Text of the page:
By: Joe Strupp
Marcus Brauchli, whose appointment as the new executive editor of The Washington Post had been rumored for days, was officially named top editor late Monday, the Post reported on its Web site.
In a story posted Monday afternoon, the paper stated that Brauchli will take the job soon to be vacated by Leonard Downie Jr. He also will oversee the paper’s Web site. Downie will step down on Sept. 8.
“It’s both a privilege and possibly the most intimidating thing I’ve ever done to think about coming into an institution with such deep and proud traditions as The Post,” Brauchli said in a story on the Post site. “It’s going to be a challenge, obviously, to adjust to a new culture. … I’m anticipating having to go through a steep learning curve at hyperspeed.”
For Brauchli, the move marks the second time in less than a year he has overseen a major daily, having served as managing editor of The Wall Street Journal from May 2007 until just three months ago.
“When the handoff occurs Sept. 8, Brauchli will become only the third person in that position since Ben Bradlee was given the job in 1968 and the first from outside the corporation since shortly after Weymouth’s great-grandfather, Eugene Meyer, bought the paper in a bankruptcy sale in 1933,” the Post reported. “In choosing the 47-year-old Brauchli, Weymouth completes a generational shift. Downie, 66, had been named by her uncle, Donald Graham, 63, The Post Co.’s chief executive, when he was publisher.”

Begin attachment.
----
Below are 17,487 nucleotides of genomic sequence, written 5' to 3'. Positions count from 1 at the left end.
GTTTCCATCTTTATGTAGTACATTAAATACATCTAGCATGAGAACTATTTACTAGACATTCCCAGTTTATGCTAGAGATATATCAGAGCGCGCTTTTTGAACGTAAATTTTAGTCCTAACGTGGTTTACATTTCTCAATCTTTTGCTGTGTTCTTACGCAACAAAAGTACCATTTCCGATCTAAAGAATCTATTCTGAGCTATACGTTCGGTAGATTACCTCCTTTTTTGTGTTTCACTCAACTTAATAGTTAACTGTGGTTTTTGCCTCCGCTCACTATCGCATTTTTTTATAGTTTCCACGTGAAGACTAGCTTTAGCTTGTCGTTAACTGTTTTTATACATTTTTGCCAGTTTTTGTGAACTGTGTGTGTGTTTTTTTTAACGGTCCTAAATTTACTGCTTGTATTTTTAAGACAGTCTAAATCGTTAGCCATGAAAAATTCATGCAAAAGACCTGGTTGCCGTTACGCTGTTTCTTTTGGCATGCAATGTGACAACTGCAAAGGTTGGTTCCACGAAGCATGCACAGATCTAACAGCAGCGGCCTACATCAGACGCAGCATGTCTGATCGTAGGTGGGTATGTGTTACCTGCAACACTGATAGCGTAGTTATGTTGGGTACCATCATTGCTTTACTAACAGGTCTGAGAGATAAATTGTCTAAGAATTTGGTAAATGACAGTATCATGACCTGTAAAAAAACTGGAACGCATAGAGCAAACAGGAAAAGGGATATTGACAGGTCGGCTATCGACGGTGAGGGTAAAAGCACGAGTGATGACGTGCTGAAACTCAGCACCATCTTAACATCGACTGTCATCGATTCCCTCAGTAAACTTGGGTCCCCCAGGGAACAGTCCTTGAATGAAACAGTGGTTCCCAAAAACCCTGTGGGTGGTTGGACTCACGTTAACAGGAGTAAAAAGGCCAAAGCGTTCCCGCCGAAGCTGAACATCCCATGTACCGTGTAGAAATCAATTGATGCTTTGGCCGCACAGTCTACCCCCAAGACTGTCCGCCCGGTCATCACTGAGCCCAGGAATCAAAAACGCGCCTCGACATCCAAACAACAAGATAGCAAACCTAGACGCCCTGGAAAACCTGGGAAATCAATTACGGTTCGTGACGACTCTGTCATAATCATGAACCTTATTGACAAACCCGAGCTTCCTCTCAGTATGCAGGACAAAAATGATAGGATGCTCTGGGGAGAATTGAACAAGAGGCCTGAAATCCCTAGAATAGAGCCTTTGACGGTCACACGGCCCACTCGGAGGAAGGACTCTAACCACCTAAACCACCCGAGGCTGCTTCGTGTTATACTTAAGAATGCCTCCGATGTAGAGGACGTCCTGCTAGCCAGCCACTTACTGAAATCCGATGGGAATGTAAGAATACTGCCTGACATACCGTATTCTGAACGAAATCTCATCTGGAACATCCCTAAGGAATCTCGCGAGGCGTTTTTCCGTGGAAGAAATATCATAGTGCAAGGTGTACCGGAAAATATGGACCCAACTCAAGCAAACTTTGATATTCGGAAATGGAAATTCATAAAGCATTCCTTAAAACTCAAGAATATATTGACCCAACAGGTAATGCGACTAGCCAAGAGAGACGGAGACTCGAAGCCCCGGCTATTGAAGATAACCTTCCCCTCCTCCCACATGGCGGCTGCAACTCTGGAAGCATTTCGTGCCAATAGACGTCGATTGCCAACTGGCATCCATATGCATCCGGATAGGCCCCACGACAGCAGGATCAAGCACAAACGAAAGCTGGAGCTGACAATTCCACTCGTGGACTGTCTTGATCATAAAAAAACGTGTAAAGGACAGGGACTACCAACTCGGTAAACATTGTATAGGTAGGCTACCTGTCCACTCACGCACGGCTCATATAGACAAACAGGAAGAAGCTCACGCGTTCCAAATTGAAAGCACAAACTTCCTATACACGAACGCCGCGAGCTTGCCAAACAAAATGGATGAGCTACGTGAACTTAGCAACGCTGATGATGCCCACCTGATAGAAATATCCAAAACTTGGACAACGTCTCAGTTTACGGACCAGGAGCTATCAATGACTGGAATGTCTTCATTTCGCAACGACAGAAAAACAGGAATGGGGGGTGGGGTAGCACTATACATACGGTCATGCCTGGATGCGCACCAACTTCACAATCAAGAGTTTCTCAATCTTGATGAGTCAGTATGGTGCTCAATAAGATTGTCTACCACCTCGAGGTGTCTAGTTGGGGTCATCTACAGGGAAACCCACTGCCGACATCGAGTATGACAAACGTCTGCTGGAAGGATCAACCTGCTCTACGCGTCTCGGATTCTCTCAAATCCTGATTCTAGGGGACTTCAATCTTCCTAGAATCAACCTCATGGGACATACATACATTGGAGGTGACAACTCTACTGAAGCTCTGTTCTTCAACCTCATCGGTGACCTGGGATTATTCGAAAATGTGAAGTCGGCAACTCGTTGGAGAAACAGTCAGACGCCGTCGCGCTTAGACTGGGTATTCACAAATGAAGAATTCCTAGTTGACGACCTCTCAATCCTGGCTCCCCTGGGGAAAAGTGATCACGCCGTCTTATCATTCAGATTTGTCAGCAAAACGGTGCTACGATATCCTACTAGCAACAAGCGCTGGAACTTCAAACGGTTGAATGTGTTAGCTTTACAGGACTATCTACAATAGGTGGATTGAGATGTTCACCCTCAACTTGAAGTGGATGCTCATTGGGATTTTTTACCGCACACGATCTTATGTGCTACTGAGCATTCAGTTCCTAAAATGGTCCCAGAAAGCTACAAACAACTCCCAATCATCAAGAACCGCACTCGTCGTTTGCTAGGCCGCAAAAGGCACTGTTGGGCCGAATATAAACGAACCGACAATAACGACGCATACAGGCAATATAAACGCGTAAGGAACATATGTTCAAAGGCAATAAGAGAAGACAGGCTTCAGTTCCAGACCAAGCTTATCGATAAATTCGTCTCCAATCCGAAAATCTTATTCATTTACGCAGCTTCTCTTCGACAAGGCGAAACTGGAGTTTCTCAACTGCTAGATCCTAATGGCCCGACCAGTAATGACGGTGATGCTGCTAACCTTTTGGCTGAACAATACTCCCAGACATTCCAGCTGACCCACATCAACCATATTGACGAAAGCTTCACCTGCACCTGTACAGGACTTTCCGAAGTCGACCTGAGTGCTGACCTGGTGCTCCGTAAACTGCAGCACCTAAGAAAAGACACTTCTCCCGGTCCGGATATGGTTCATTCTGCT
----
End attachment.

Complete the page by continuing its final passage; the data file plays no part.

Weymouth called Brauchli “a strong and visionary leader” who is “smart and able” and “places the same emphasis on quality and accountability journalism as we do. … I have found him to be a straight shooter and a good listener.”
The Post added: “In reaching beyond the company for a new leader, Weymouth, who became publisher in February, signaled that she wanted to shake up the existing order and speed an eventual merger with the paper’s separately managed Web site. Brauchli combined the print and online newsrooms during his year-long tenure in charge of the Journal, and Weymouth put him in charge of both operations at The Post.”
Despite The Post’s culture of “promoting from within,” Weymouth said, “I thought that we could benefit from someone who would come in and look at what we do with fresh eyes.”
Post Managing Editor Philip Bennett, who was also a contender for the top job, has made no decision about the future but Weymouth has encouraged him to continue in that role.
A New York Times report on the hiring quoted former top editor Ben Bradlee: ?I don?t think it?s a case of her wanting to shake the place up as much as her having to. She feels the urgency to change and adapt, and thank heaven.?
The Post article on the move reported the views of two former Journal staffers about Brauchli.
Paul Steiger, Brauchli’s predecessor as the Journal editor, praised hisrange of experience, “having done everything from very heavy financial and economic and market stories to the most swashbuckling, Banana Republic foreign correspondence. He relates well to people and he learns fast.”
John Harwood, the former Journal reporter now with CNBC, said Brauchli “is incredibly bright and able and someone who has a real sense of what the right news agenda ought to be,” but he also cited Brauchli’s lack of experience in the nation’s capital: “I’m sure people will be watching to see how quickly he gets the political story, the Washington story, both nationally and locally.”